Soon after Shindo joined Mitsubishi, he was assigned to the Kyoto factory which was recently constructed and just opened. He was one of the first members there. One of his early colleagues recalls his first meeting with Shindo; “He was a man of few words and rather quiet. He didn’t seem like the kind of person to throw caution to the wind, but later we would find out differently.
At the Kyoto factory, Shindo was in charge of producing photo sensors. At that time there was little demand for the photo sensors, and his project never saw “the light of day”. While Mitsubishi was working on reorganizing its business after withdrawing from the photo sensors market, Shindo and two other employees were left behind in the empty office since they had not yet assigned to their next positions. Nobody at Mitsubishi seemed to care about them; so they searched for ways to help pass the many hours that they spent in the office.
They started out by reading academic books, but eventually these changed to novels and then weekly magazines. They just sat around wasting time. It was hard to spend their days with nothing to do, and they became very demotivated. Finally, after they had enough, they all handed in their resignation letters. Mitsubishi then seriously considered their reassignments and decided to transfer the entire photo sensor project to Minolta Co., Ltd. (currently Konica Minolta, Inc.), so Shindo and the other two employees were sent there.
Within the first two years after of starting his career, Shindo experienced a microcosm of an office worker’s experience – He was assigned to a new project, had the project cancelled, was sidetracked with no position and then transferred to another company and project. In looking back, this was an important time because Shindo developed the drive and spirit to overcome difficulties as well as learn the essence of entrepreneurship.
When Shindo finished his project at Minolta, he was transferred back to Mitsubishi where a new IC project at the Kita-Itami Works was being launched. Once again, he was one of the first members of a new project.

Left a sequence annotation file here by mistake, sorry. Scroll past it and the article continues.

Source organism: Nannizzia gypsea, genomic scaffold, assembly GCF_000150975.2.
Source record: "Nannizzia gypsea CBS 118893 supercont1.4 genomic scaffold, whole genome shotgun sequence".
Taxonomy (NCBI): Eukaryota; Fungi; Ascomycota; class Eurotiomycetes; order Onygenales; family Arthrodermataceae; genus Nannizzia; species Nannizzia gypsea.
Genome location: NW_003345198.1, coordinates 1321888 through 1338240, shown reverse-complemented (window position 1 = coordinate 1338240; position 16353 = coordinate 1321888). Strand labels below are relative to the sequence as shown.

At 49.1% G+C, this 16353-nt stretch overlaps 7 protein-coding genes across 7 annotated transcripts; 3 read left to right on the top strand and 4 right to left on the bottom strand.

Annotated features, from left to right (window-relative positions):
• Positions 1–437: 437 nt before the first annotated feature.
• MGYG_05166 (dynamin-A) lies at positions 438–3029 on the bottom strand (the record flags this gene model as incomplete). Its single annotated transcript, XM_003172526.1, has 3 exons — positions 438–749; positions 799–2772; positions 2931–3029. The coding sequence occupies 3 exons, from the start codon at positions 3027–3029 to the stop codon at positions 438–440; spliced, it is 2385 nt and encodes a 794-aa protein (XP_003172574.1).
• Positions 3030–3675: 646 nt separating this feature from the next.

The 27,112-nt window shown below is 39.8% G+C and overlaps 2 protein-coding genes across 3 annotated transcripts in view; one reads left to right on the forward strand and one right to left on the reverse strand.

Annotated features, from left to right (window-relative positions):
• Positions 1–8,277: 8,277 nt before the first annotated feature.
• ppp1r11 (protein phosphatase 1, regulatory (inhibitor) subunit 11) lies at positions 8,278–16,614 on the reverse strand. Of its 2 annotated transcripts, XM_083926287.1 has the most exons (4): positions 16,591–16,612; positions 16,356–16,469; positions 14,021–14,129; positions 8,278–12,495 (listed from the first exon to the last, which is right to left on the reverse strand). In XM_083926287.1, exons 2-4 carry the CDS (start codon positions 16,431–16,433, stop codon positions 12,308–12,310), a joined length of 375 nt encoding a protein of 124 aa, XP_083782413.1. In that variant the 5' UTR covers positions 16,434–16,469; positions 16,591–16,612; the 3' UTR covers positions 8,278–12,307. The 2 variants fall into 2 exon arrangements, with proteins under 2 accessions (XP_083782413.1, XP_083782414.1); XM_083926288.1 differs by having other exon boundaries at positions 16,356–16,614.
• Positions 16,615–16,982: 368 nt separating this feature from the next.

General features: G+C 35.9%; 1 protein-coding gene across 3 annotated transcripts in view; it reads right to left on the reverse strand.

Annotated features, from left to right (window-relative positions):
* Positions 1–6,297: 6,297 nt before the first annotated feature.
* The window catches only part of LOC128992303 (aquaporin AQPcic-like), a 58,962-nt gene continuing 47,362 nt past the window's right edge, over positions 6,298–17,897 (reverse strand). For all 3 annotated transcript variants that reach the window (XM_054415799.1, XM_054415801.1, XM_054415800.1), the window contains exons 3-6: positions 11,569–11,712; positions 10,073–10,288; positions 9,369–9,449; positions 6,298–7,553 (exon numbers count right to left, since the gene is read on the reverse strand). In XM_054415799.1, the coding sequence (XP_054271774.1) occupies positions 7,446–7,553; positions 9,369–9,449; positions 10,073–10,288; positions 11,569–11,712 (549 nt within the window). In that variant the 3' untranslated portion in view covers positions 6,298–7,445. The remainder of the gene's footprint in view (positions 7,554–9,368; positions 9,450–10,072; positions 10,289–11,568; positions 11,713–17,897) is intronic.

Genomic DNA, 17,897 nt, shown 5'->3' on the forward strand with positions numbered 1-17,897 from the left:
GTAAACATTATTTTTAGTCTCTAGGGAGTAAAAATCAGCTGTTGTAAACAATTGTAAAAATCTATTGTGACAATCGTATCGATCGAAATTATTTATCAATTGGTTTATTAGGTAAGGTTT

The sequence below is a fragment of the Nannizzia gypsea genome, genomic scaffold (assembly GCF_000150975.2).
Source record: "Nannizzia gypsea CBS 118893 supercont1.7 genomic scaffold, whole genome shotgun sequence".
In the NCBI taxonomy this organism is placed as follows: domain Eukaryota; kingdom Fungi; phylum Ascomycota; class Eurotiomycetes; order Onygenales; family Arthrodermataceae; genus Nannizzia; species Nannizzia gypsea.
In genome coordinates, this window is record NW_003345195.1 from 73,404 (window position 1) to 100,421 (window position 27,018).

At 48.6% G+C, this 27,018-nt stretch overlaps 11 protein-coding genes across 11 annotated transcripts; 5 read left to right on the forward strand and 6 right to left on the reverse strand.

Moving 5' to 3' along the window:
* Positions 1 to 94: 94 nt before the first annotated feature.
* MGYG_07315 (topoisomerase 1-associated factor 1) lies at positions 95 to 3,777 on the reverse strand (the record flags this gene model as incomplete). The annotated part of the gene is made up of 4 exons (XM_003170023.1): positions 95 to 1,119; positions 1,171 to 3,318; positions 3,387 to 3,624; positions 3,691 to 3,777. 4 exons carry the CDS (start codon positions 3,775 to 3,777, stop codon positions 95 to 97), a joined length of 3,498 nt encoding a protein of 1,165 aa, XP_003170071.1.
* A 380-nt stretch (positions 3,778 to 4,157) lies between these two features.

During Shindo’s first year at the Kita-Itami Works, he was put in charge of various back office projects such as developing standard procedures for specifications, cost accounting, project planning, investment planning and production planning. This was not a good fit for him because he had spent two years to become a semiconductor process engineer and now he was not doing any development work. His colleagues who had been engaging in this project since joining the company looked down on Shindo, and one of them even said to him,
“You are totally useless.” This comment definitely kindled his indomitable spirit, and he became determined to overtake his colleagues as soon as he could. At this time in Japan, there were only a few articles about ICs; as this was the dawn of the IC era and not much was known or written about it. Shindo began to acquire as much knowledge as he could from his senior colleagues and engineers as well as from the workers on the assembly lines and from any other source he could find. He read a large amount of books and other literature as well as process specifications. He spent much time observing the manufacturing lines and learning the operations so that he could catch up with his colleagues.
Two years after Shindo was transferred to the Kita-Itami Works, he was a participant on the MOS integrated circuit development team and contributed to the success of project. He was involved in several important technological development projects on the leading edge of semiconductor manufacturing. At just 32, Shindo was promoted to a senior staff position in the IC production department that took responsibility for managing people, goods, services, and money.
In the early 1970s, Intel released the microprocessor, peripheral LSIs and the concept of integrated memory. Shortly after that, Texas Instruments and Motorola introduced new products, and the IC industry entered a new phase of dynamic growth. Meanwhile, Shindo kept increasing the integration density of Integrated circuits each year. However, he eventually lost his fascination with just increasing their capacity by improved processing technology, and his interest shifted toward circuit design. He decided to leave Mitsubishi and find some new opportunities.